Fighting Along the Rails

Color print showing Union artillery and infantry firing at Confederate troops across a road.
This print by A.E. Matthews shows massed Union artillery defending the Nashville Pike from the high ground near the railroad on December 31, 1862.

NPS

 
The Nashville & Chattanooga Railroad remained quiet through the Stones River Campaign. Although a few trains arrived in Murfreesboro bringing men and supplies to the Confederate Army of Tennessee just prior to December 26, 1862, once the Union Army of the Cumberland began moving out of Nashville, the valuable engines and cars of both sides remained safely beyond the conflict zone.

That doesn't mean the railroad played no role in the battle. Confederate Gen. Braxton chose to bring his army to Murfreesboro in part to place them across the enemy's primary supply line for any attempt to reach Chattanooga.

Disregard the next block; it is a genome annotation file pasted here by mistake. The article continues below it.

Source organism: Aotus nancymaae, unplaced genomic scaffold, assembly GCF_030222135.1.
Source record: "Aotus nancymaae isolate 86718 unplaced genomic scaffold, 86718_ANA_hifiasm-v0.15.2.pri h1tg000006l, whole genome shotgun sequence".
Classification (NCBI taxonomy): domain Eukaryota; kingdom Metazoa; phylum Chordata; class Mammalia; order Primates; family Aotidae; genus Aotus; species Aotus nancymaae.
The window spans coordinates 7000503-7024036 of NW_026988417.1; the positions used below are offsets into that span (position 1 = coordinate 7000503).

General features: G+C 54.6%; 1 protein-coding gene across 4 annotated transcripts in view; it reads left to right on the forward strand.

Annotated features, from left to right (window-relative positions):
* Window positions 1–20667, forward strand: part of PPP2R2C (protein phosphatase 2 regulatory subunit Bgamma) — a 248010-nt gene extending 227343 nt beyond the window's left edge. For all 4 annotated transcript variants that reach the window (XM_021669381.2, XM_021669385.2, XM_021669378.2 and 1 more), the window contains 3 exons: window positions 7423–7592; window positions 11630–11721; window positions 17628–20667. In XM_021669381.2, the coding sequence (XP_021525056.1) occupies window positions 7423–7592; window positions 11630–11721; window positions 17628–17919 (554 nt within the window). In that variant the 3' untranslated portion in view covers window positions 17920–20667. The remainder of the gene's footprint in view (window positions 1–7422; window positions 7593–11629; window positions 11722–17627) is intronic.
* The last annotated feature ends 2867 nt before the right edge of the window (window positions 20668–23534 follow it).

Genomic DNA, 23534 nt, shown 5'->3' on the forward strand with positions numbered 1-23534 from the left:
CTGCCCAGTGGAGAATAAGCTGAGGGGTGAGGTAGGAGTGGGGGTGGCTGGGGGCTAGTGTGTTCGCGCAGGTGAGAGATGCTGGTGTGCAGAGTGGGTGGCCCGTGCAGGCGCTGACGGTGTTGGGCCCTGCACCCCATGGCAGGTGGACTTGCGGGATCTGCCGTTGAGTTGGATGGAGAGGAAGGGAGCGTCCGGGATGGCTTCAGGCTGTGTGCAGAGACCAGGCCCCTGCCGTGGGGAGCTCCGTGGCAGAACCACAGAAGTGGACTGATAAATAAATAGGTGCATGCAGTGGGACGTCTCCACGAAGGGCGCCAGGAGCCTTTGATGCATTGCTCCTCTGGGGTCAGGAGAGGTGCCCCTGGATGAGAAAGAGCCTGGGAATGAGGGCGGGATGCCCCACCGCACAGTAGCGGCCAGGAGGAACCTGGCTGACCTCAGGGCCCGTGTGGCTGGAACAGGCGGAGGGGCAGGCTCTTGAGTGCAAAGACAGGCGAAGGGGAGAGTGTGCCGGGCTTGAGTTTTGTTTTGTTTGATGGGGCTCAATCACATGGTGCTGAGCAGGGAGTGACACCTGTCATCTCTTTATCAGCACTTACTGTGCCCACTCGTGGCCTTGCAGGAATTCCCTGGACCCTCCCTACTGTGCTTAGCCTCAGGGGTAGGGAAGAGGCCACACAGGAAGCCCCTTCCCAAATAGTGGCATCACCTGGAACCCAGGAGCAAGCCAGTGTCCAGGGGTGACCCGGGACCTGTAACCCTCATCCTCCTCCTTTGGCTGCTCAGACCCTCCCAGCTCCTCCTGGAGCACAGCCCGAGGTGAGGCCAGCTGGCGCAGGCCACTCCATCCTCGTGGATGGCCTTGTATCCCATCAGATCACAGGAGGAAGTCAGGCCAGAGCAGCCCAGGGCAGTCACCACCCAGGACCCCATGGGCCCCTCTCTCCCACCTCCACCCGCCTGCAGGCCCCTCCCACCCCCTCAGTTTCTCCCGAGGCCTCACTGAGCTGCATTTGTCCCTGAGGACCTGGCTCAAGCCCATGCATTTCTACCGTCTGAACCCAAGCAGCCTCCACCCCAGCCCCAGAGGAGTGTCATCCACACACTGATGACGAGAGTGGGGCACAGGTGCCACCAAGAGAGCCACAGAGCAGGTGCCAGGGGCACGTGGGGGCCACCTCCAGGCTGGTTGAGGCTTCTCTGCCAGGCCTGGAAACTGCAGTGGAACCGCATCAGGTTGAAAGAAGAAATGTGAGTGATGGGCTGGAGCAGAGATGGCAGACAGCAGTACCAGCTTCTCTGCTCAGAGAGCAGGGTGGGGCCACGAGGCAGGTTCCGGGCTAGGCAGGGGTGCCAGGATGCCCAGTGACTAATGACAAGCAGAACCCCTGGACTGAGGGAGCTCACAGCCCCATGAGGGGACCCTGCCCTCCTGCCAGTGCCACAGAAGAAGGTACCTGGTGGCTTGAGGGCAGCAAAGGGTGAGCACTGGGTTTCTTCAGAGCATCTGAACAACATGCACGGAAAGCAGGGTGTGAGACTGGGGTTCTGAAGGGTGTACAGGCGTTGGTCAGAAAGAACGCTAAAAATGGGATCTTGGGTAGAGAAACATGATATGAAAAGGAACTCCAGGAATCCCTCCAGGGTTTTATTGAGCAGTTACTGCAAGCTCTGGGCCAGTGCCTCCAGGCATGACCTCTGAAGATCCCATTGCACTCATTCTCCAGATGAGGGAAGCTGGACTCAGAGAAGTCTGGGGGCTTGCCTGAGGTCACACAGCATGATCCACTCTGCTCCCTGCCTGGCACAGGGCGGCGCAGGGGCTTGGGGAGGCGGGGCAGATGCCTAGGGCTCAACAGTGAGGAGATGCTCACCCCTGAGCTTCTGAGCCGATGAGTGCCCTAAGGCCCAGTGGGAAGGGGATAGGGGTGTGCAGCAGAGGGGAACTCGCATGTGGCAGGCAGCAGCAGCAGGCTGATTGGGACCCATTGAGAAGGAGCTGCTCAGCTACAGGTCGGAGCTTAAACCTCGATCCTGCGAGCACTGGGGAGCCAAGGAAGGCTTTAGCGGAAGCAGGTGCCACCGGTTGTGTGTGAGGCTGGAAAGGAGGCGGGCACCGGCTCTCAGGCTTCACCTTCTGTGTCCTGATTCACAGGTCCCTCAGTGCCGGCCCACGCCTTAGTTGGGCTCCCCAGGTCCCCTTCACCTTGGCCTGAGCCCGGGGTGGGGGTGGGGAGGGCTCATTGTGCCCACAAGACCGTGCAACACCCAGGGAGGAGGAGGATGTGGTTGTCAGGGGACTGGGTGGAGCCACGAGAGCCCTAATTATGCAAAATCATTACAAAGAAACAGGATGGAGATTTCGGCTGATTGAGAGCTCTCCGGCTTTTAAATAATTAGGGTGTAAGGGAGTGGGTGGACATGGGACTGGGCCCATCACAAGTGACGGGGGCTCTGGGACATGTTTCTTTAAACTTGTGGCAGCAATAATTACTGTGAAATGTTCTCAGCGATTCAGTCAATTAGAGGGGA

On the afternoon of December 31, 1862, dozens of Union cannon took position on the slope from the Nashville Pike to the raised railroad bed. The massed Union artillery firing from this high ground broke wave after wave of Confederate attacks ensuring the Army of the Cumberland's lifeline back to Nashville remained in friendly hands.

 

Last updated: January 4, 2021

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